Good gravy is a key element of British cuisine and is typically accompanied with some form of potato; roasties, mash, chips - what you do your gravy is down to you, we don't judge.
When you decide a meal requires a splash of gravy, (or when you decide your gravy requires a meal), you want to make sure it doesn't disappoint!
Gravy granules, as nice as they can be, just can't compare to the real thing. Making a gravy from scratch adds a pinch of pride - you've made it yourself and hopefully incorporated a couple of bits that might have otherwise gone to waste.
For a gravy that will stimulate all your senses, just follow these simple steps:
This is the most obvious, and important, point of all. Making a gravy from scratch can seem like a daunting process, but achieving the right balance in flavours is easier than you might think.
Put the leftover carcass into a pot with some veggies and herbs. Submerge it all in water, bring it to the boil and then leave to simmer. You can then sieve the liquid, which will leave you with stock.
To convert it to a gravy, add a glass of wine and boil for about an hour, until it’s reduced to 25%.
Don't over complicate things. Flavours from garlic, thyme, peppercorns or bay leaves make up many great gravies. If you're unsure of the kind of flavours that would complement a particular meat, the answer is likely in the meat itself; use any leftover juices or offcuts to bulk it up.
Meat isn't 100% necessary though - for a vegetarian option, just add extra veggies. Carrots, celery and onions are the classic go-tos, but ultimately, just do what feels right for your dish. Think about ingredients you're already using in your meal and incorporate these to reduce waste.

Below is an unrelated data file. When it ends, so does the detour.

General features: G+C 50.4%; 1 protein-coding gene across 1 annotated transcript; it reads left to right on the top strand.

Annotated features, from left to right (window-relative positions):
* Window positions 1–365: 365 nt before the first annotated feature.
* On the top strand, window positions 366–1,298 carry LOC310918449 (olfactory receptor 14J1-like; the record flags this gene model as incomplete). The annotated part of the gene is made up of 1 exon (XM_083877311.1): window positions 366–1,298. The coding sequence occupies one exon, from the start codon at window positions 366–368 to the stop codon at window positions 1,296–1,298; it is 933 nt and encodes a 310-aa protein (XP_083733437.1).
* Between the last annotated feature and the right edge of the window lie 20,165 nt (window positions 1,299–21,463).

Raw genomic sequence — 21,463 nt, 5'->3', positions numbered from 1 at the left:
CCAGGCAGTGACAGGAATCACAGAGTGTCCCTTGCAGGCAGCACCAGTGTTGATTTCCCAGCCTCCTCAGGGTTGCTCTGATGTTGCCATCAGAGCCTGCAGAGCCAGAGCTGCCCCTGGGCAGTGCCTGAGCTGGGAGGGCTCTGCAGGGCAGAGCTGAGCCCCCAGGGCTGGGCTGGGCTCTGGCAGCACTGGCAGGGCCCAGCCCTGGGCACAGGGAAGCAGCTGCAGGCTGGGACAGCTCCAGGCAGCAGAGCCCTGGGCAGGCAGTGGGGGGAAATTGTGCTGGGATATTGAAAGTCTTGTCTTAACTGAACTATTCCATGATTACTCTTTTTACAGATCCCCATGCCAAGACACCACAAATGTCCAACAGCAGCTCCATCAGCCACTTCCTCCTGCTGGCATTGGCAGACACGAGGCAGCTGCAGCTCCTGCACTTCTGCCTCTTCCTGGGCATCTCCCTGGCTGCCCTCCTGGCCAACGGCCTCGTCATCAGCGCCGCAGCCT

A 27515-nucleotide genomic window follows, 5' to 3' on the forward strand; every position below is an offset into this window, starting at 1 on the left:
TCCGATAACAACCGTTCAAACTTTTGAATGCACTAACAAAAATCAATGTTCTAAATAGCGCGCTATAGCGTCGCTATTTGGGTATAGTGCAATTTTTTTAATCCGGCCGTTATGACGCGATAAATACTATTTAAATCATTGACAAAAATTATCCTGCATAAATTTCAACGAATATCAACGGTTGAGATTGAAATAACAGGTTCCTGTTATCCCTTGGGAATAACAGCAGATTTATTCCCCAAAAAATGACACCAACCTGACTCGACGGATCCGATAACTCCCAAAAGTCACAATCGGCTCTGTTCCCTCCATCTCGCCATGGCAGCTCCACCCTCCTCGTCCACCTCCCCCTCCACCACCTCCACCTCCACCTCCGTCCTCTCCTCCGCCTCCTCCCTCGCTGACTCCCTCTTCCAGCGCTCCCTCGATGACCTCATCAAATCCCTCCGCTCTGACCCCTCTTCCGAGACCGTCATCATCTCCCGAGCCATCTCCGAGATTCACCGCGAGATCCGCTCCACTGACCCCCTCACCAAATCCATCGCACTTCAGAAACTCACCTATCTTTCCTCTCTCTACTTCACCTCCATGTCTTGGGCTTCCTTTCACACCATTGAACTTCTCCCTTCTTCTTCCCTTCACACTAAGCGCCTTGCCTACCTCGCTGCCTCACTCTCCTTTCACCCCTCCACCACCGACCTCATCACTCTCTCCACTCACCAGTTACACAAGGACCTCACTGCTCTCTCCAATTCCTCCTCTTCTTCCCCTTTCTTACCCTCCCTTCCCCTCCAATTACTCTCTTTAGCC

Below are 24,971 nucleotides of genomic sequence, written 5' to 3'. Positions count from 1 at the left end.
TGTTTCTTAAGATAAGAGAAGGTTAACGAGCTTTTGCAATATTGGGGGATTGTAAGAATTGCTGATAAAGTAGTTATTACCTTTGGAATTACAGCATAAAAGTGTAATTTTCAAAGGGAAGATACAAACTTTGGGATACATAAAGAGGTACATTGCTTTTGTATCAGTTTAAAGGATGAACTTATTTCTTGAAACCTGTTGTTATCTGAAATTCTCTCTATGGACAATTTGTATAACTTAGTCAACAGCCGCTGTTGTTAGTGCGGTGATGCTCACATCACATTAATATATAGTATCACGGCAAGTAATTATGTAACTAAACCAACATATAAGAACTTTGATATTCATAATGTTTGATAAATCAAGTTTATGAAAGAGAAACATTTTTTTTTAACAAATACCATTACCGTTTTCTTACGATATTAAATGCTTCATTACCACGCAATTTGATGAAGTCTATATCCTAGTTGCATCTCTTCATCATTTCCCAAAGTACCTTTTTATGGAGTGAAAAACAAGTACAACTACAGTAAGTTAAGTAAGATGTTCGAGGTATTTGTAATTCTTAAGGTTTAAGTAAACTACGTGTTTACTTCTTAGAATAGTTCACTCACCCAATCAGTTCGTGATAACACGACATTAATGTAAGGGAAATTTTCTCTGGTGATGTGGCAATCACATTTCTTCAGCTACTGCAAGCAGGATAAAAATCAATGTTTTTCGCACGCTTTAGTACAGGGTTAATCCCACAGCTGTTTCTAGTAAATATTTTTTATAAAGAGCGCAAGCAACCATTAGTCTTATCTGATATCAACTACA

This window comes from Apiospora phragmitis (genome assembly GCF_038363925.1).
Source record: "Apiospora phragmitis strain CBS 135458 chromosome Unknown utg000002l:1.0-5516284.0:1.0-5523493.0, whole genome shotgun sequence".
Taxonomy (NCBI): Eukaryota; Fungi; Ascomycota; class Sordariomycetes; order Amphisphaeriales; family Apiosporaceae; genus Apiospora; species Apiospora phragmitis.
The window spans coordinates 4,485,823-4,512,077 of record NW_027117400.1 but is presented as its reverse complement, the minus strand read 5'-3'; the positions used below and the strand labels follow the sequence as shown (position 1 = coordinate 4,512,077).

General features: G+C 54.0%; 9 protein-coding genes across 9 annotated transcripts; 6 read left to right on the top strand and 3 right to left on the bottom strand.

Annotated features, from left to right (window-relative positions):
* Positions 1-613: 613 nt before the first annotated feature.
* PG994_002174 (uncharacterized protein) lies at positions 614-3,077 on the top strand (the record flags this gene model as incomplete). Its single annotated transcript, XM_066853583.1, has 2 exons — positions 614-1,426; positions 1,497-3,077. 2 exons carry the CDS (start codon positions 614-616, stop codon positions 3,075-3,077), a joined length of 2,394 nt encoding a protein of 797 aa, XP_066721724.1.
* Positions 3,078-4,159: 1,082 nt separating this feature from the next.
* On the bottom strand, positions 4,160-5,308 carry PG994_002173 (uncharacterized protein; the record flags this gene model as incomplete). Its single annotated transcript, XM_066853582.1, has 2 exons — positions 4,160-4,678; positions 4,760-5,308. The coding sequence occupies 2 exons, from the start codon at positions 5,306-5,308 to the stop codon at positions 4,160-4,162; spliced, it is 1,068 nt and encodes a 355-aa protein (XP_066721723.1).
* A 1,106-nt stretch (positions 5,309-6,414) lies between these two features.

Finally, remember to taste your gravy as you go along. If you find it's too salty, add a dash of sugar. If you find it lacks flavour, ensure it's properly stirred, getting all the bits from the bottom of the pan.
A brown sauce might not be the most visually appealing part of a meal, but there are ways that it can look better- or worse. Picture your ideal gravy; silky smooth, rich brown, with a slight shine to it. All of these qualities are in reach, if you follow some simple steps.
If your gravy isn't as dark as you would like it to be, you can add a couple of drops of soy sauce. The soy sauce will intensify the flavour of the gravy, too.
What about that all important silky quality? The type of flour you use can have an influence on this- try to stick to all purpose.
If you've applied all these tricks and you're still not getting that shine, don't fret - just stir in a little butter.
A gravy needs a certain thickness to it. No lumps and bumps, easy to pour, but not watery and weak.
One way to ensure there’s some substance behind your sauce, is to make a roux. This is a mixture of flour and a fat of your choice cooked together in equal parts to make a thickening substance.
To ensure you use every part of your meat, you can use the leftover juices for the fat element; just skim it from the top.
If a roux doesn’t sound like a bit of you, there’s other options out there; instead, you can simply reduce and simmer, or add pureed vegetables.
As ever, the most effective way to achieve a smooth consistency is to keep whisking and sieve your sauce - no hidden tips or tricks here!
Remember those bay leaves, sprigs of thyme and cloves of garlic mentioned for taste? They do wonders for the smell of your gravy, too. This combined with the smell from the meat juices and wine, will have your mouth watering.
In all honesty, delicious smells typically follow delicious foods. Focus on finessing your flavours and the scrumptious smells will serve as a great appetiser as to what's to come.
A good gravy should be met with sounds of appreciation- "wow", "how did you make this?" and "I didn't realise you were a professional chef", to name just a few.
Once guests have overcame their initial shock, there should be a contented silence, while the party enjoys their meal.